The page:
Decoding AVR Instructions

The AVR Instruction summary details how individual instructions are encoded, and from that information and the ATtiny85 datasheet, I put together a file containing all of the instructions available in this processor, and the encoding of each. A bit of Python analysis turned out a summary of the Instruction set, ordered by the bit patterns we will see in the final hex file.

0000                
  11rd dddd rrrr ADD        
  10rd dddd rrrr SBC        
  00rd dddd rrrr CPC        
  11dd dddd dddd LSL        
  0001 dddd rrrr MOVW        
  0000 0000 0000 NOP        
0001                
  11rd dddd rrrr ADC        
  10rd dddd rrrr SUB        
  00rd dddd rrrr CPSE        
  01rd dddd rrrr CP        
  11dd dddd dddd ROL        
0010                
  00rd dddd rrrr AND        
  10rd dddd rrrr OR        
  01rd dddd rrrr EOR        
  00dd dddd dddd TST        
  01dd dddd dddd CLR        
  11rd dddd rrrr MOV        
0011                
  KKKK dddd KKKK CPI        
0100                
  KKKK dddd KKKK SBCI        
0101                
  KKKK dddd KKKK SUBI        
0110                
  KKKK dddd KKKK ORI        
  KKKK dddd KKKK SBR        
0111                
  KKKK dddd KKKK ANDI        
  KKKK dddd KKKK CBR        
1001                
  0110 KKdd KKKK ADIW        
  0111 KKdd KKKK SBIW        
  010d dddd 0000 COM        
  010d dddd 0001 NEG        
  010d dddd 0011 INC        
  010d dddd 1010 DEC        
  0100 0000 1001 IJMP        
  0101 0000 1001 ICALL        
  0101 0000 1000 RET        
  0101 0001 1000 RETI        
  1001 AAAA Abbb SBIC        
  1011 AAAA Abbb SBIS        
  1010 AAAA Abbb SBI        
  1000 AAAA Abbb CBI        
  010d dddd 0110 LSR        
  010d dddd 0111 ROR        
  010d dddd 0101 ASR        
  010d dddd 0010 SWAP        
  0100 0110 1000 SET        
  0100 0sss 1000 BCLR        
  0100 0000 1000 SEC        
  0100 1000 1000 CLC        
  0100 0010 1000 SEN        
  0100 1010 1000 CLN        
  0100 0001 1000 SEZ        
  0100 1001 1000 CLZ        
  0100 0111 1000 SEI        
  0100 1111 1000 CLI        
  0100 0100 0100 1100 1000 1000 SES CLS        
  0100 0011 1000 SEV        
  0100 1011 1000 CLV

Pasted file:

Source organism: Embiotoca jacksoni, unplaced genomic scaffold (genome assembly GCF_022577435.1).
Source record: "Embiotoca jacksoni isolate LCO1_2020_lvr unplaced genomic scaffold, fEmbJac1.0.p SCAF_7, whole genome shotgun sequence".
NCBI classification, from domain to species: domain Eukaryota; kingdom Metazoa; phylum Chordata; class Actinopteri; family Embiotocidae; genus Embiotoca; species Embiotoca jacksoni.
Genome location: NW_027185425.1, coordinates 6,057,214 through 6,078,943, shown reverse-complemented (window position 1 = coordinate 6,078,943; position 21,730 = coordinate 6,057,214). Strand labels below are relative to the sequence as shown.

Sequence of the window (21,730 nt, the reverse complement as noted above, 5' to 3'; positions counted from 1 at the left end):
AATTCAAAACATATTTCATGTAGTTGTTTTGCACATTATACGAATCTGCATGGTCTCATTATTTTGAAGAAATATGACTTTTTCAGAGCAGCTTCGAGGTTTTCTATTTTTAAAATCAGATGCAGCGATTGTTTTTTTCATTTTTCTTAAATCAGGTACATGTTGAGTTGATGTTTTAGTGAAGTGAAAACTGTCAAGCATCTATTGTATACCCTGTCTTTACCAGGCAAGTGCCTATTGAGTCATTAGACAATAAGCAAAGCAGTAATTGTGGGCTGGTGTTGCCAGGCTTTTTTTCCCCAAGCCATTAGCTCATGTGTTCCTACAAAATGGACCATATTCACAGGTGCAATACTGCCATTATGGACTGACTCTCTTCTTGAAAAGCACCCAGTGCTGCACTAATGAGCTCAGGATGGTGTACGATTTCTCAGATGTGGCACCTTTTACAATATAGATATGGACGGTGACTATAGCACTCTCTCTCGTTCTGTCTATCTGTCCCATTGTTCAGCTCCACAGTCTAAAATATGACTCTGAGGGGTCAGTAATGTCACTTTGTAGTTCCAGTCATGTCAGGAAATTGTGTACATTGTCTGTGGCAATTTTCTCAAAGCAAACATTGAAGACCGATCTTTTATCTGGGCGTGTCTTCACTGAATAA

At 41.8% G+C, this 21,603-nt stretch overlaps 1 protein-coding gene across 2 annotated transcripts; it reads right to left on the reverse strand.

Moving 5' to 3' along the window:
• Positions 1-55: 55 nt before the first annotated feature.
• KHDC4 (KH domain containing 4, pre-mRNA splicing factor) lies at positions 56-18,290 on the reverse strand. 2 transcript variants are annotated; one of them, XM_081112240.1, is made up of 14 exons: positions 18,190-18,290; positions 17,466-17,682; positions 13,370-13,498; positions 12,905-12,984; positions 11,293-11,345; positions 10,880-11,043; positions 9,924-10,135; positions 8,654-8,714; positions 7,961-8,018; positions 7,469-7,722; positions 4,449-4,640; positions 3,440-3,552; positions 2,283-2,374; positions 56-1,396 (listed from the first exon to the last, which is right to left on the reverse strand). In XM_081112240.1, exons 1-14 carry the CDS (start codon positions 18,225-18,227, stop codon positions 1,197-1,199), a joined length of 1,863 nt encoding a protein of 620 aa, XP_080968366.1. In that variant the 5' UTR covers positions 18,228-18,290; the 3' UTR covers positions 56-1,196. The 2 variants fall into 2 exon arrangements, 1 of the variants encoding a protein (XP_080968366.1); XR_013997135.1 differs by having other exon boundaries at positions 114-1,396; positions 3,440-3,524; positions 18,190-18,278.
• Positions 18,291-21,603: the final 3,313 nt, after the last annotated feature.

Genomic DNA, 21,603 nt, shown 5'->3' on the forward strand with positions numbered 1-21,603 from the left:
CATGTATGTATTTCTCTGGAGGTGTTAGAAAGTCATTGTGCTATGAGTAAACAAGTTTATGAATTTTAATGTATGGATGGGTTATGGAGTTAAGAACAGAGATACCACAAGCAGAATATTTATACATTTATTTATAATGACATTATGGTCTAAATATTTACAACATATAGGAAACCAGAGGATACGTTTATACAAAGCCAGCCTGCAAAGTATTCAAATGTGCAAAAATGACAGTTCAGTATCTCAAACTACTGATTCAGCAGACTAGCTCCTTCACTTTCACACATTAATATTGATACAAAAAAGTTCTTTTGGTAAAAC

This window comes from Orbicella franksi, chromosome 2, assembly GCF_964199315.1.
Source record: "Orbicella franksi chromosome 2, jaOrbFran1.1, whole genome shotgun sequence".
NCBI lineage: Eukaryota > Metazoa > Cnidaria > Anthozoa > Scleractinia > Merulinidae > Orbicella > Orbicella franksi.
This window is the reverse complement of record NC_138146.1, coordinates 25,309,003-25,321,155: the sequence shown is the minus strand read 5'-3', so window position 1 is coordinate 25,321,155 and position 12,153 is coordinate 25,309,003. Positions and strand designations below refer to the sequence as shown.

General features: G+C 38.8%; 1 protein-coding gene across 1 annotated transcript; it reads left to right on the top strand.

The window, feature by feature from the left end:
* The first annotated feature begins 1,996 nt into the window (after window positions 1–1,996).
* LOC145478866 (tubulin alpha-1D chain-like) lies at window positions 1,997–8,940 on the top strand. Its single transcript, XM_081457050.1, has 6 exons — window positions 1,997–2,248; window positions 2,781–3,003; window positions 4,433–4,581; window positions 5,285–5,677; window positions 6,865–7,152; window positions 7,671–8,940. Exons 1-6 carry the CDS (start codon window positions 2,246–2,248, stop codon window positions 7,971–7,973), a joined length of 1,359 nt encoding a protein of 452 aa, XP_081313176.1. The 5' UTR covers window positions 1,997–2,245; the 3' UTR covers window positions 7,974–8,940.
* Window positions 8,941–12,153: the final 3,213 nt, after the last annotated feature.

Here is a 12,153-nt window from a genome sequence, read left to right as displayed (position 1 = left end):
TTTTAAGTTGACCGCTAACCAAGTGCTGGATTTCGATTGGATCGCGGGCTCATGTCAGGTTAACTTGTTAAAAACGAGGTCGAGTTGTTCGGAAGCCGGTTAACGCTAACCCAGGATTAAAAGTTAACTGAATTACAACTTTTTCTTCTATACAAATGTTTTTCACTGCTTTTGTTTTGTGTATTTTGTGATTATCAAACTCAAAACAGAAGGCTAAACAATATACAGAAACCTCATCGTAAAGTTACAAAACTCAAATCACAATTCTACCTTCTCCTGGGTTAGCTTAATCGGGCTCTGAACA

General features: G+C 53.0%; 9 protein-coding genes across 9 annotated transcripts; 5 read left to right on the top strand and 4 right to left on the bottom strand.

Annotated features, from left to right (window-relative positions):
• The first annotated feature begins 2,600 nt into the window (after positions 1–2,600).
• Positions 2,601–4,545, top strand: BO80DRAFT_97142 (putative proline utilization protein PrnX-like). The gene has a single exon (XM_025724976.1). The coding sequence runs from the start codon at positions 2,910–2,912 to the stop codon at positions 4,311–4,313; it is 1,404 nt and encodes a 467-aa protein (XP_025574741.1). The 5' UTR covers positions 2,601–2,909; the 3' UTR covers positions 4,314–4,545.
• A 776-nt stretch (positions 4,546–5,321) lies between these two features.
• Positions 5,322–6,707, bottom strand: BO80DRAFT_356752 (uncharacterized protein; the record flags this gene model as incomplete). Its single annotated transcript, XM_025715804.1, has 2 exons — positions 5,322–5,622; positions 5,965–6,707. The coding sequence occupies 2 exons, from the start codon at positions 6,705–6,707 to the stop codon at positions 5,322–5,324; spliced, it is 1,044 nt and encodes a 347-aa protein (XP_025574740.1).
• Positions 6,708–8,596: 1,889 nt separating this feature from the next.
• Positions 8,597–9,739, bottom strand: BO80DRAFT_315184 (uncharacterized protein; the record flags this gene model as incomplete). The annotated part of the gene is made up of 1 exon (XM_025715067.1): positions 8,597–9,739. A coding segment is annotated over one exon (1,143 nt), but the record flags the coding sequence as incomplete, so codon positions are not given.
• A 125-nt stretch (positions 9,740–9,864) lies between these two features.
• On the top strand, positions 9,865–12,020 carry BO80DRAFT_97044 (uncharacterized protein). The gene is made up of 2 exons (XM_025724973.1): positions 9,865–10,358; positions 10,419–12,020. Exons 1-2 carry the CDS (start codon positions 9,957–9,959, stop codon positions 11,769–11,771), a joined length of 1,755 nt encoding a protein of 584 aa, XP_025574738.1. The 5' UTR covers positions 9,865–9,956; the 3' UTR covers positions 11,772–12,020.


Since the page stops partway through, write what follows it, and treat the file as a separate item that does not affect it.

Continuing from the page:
0100 1110 1000 CLT        
  0100 0101 1000 SEH        
  0100 1101 1000 CLH        
  000d dddd 0010 LD        
  000d dddd 0000 kkkk kkkk kkkk kkkk LDS
  001r rrrr 0010 ST        
  001r rrrr 0000 kkkk kkkk kkkk kkkk STS
  000d dddd 0101 LPM        
  0101 1110 1000 SPM        
  001r rrrr 1111 PUSH        
  000d dddd 1111 POP        
  0101 1000 1000 SLEEP        
  0101 1010 1000 WDR        
  0101 1001 1000 BREAK        
1011                
  0AAd dddd AAAA IN        
  1AAr rrrr AAAA OUT        
10q0                
  qq0d dddd 0qqq LDD        
  qq1r rrrr 0qqq STD        
1100                
  kkkk kkkk kkkk RJMP        
1101                
  kkkk kkkk kkkk RCALL        
1110                
  1111 dddd 1111 SER        
  KKKK dddd KKKK LDI        
1111                
  110r rrrr 0bbb SBRC        
  111r rrrr 0bbb SBRS        
  00kk kkkk ksss BRBS        
  01kk kkkk ksss BRBC        
  00kk kkkk k001 BREQ        
  01kk kkkk k001 BRNE        
  00kk kkkk k000 BRCS        
  01kk kkkk k000 BRCC        
  01kk kkkk k000 BRSH        
  00kk kkkk k000 BRLO        
  00kk kkkk k010 BRMI        
  01kk kkkk k010 BRPL        
  01kk kkkk k100 BRGE        
  00kk kkkk k100 BRLT        
  00kk kkkk k101 BRHS        
  01kk kkkk k101 BRHC        
  00kk kkkk k110 BRTS        
  01kk kkkk k110 BRTC        
  00kk kkkk k011 BRVS        
  01kk kkkk k011 BRVC        
  00kk kkkk k111 BRIE        
  01kk kkkk k111 BRID        
  101d dddd 0bbb BST        
  100d dddd 0bbb BLD        

Warning

The data file used to produce this table is still being proof-read. You will be able to play with it late rin this lecture.

Some things may strike you as odd. For instance, in that first part of the table, the ADD and LSL instructions have the same basic encoding. When you add a register to itself, you basically shift all the bits to the left, and the register fields, where we normally decode Rd, and Rr for a two operand instruction, are the same for LSL. That means these two are the same instructions, but the chip designers decided to give you a more common instruction for use in assembly coding.

Decode Output Signals

From the table above, we can figure out what signals the decode unit needs to produce:

Rd 5-bits 0<=d<=31
Rr 5-bits 0<=r<=31
K 6-bits 0<=K<=63
A 6-bits 0<=A,=63
s 3-bits 0<=s<=63
k 16-bits 0<=k<=655365
k 7-bits -64<=k<=63
q 6-bits 0<=q<=63
b 3-bits 0<=b<=7

The legal values allowed on each signal are shown, deduced from the AVR instruction documentation.

Basically, the job of decoding instructions amounts to a tedious exercise in checking patterns. The most common way to do this involves the C++ switch statement. We can use the bitset data type to play around with individual bits.

decode.cpp
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// Test Decoding Logic
#include <iostream>
#include <string>
#include <cstdint>
#include<bitset>

int getRd(std::bitset<4>b1, std::bitset<4>b2) {
    std::bitset<5> Rd;
    Rd[4] = b1[1];    
    Rd[3] = b2[3];    
    Rd[2] = b2[2];    
    Rd[1] = b2[1];    
    Rd[0] = b2[0]; 
    return Rd.to_ulong();
}